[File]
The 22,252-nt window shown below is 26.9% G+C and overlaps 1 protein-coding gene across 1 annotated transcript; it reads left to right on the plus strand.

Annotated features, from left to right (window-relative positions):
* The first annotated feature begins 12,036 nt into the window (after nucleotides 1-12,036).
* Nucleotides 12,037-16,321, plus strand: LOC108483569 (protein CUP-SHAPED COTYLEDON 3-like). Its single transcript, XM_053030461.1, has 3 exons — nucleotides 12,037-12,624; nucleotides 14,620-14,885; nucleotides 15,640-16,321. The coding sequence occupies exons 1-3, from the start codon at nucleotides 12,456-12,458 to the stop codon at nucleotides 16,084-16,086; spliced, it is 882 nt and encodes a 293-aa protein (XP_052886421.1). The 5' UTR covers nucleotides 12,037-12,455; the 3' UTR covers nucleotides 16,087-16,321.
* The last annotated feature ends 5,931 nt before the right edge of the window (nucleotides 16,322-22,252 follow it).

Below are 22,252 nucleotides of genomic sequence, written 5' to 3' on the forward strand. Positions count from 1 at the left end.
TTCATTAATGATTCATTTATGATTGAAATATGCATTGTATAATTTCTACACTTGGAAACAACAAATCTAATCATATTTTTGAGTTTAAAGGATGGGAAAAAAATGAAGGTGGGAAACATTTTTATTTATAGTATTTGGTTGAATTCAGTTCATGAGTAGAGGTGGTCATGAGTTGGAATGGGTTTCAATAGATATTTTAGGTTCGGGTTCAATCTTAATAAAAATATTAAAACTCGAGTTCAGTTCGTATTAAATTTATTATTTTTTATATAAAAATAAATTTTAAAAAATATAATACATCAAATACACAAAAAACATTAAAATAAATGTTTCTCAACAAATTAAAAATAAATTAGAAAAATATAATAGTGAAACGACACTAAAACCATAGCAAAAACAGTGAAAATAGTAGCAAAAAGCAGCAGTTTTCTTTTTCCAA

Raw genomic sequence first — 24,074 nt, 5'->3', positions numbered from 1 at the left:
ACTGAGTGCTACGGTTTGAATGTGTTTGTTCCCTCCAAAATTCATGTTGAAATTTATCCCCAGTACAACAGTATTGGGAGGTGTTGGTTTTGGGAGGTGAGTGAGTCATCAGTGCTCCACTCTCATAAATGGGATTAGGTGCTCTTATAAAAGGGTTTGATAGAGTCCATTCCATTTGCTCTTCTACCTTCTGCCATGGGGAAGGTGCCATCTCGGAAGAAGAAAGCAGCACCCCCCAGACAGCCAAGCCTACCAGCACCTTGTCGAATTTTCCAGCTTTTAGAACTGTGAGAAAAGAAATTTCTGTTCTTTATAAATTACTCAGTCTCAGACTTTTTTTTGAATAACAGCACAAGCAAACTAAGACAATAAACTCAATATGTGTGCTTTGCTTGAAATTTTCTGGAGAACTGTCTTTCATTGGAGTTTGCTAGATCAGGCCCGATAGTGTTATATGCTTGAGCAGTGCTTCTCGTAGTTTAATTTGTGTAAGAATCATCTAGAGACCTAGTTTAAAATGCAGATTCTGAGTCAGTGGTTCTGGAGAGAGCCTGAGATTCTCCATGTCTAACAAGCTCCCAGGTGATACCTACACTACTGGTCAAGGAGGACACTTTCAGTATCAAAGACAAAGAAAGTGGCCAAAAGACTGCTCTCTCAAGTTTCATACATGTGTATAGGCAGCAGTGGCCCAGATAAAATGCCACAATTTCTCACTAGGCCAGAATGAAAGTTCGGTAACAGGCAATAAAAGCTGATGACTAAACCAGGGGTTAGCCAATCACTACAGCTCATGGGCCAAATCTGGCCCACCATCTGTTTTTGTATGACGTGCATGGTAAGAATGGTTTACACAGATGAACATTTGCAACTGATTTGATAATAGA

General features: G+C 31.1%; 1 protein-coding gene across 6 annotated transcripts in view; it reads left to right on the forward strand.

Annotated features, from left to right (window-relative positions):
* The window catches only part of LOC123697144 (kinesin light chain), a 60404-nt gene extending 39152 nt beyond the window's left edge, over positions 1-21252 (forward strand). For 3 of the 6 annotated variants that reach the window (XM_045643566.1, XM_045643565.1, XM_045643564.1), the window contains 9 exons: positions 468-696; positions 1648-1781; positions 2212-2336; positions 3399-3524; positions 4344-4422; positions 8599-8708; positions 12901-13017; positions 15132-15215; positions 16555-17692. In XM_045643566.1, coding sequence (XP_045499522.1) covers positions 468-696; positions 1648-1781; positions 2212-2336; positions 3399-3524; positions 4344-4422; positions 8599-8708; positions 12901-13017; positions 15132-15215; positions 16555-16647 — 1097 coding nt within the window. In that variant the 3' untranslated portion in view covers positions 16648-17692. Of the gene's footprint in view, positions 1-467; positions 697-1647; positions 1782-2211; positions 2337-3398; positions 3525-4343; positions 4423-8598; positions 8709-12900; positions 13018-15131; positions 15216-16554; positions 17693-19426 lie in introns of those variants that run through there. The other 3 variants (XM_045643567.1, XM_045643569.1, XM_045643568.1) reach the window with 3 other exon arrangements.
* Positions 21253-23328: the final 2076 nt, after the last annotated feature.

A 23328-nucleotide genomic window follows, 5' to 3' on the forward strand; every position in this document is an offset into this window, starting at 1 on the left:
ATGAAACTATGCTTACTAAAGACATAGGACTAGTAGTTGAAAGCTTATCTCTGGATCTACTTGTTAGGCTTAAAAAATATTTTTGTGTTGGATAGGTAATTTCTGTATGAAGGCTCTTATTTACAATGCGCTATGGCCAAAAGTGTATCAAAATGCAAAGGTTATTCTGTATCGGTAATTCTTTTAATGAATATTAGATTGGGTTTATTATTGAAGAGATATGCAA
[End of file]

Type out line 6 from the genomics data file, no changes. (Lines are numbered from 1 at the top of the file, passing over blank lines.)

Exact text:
Below are 22,252 nucleotides of genomic sequence, written 5' to 3' on the forward strand. Positions count from 1 at the left end.